Multi-class classification: When the output category has more than two classes, it is called multi-class classification. For example, we can classify a movie as a comedy, romantic, or action using a multi-class classification. The movie genre in this example will have three possible output classes. The following dataset represents an example of multi-class classification with three possible outcomes.

supervised-machine-learning-algorithms-multiclassification-data.png

KNN Classification Algorithm

The KNN (K-nearest neighbor) algorithm assumes that items that are similar to each other are close together. KNN aims to predict the right class for the test data by computing the distance between the test data and all training points. The KNN algorithm calculates the likelihood of test data belonging to each of the ‘K’ training data classes, then chooses the class with the highest probability. Then it selects the K number of points closest to the test data.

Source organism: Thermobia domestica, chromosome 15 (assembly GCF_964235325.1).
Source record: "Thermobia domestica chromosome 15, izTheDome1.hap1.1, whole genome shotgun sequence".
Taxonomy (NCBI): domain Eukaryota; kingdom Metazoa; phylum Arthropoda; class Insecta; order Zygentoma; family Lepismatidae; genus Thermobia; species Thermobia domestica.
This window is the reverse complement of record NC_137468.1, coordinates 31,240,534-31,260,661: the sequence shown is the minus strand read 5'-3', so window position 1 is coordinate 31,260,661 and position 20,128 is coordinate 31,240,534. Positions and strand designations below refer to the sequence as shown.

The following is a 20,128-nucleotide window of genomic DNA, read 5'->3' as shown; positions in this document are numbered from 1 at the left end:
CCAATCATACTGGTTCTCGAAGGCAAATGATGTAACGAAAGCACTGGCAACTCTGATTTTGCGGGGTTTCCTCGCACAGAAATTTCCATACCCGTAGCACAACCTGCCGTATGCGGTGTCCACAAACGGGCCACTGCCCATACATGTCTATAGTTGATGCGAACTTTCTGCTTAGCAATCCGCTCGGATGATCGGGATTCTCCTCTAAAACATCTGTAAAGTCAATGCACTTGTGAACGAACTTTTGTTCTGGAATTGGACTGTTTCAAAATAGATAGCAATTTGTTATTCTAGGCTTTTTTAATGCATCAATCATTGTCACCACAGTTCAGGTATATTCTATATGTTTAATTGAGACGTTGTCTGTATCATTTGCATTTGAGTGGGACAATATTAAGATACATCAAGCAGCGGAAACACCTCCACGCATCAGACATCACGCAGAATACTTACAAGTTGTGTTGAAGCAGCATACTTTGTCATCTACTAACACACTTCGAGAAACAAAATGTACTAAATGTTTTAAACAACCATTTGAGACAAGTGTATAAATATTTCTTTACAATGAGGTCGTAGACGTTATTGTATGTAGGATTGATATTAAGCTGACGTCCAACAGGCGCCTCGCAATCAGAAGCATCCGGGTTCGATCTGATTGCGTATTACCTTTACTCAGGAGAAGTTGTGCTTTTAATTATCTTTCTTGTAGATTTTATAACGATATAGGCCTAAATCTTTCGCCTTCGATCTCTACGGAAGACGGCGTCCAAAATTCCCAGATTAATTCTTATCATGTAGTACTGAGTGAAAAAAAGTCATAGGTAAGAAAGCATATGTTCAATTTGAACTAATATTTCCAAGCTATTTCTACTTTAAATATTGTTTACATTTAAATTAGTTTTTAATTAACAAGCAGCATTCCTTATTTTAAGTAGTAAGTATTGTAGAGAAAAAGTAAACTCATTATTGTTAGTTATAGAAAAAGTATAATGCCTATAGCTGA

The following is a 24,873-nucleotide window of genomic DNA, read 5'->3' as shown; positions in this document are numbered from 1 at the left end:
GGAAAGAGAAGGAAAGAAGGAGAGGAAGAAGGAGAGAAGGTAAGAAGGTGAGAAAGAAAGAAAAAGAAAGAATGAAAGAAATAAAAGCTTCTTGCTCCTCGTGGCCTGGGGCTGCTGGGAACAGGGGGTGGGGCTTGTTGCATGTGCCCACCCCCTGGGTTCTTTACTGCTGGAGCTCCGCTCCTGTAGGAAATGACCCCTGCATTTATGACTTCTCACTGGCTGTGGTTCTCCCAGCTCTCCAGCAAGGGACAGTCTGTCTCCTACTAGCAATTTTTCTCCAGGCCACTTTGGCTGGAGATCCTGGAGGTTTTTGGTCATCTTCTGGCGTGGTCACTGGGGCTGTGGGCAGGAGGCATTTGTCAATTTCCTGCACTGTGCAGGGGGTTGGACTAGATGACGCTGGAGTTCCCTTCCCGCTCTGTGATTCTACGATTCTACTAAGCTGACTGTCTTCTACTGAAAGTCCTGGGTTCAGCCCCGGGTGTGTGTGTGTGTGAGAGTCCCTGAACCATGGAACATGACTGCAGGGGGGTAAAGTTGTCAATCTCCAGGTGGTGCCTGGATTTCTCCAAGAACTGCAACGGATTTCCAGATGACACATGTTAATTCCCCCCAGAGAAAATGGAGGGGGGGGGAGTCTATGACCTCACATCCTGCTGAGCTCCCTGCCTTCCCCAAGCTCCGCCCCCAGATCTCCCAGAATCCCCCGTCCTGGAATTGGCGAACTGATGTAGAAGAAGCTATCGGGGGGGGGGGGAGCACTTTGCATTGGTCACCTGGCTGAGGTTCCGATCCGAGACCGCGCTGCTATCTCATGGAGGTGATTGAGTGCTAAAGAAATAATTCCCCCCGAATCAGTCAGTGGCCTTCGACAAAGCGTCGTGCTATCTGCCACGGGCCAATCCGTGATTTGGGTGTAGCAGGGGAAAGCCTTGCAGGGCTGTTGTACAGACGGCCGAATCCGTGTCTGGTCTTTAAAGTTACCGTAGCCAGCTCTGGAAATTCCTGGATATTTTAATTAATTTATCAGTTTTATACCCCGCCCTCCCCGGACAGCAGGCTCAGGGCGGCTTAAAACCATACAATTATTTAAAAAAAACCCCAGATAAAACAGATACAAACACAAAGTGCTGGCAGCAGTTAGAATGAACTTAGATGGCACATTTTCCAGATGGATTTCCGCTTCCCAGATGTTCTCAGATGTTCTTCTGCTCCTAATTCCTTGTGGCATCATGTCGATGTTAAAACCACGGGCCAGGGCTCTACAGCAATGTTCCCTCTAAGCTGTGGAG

overview-of-supervised-machine-learning-algorithms-KNN-classification

KNN is a lazy learner algorithm because it memorizes the training dataset rather than learning a discriminative function. In KNN, there is no training time. The prediction/classification step is computationally costly because when we want to make a prediction, KNN calculates distances throughout the entire dataset to find the nearest neighbors.

In the KNN algorithm, the nearest neighbors are data points with the shortest distance in feature space from the new data point. The K represents the number of data points we consider in our algorithm implementation. As a result, the KNN algorithm has two key factors: the distance metric and the K value. Euclidean distance is the most popular distance metric used in the KNN algorithm.

Naive Bayes Algorithm

It’s a classification technique based on Bayes’ Theorem and the predictor independence assumption. In simple terms, a Naive Bayes classifier assumes that one feature in a class does not affect the presence of any other feature. This approach is typically used in classification problems where the classes/features are unrelated or independent.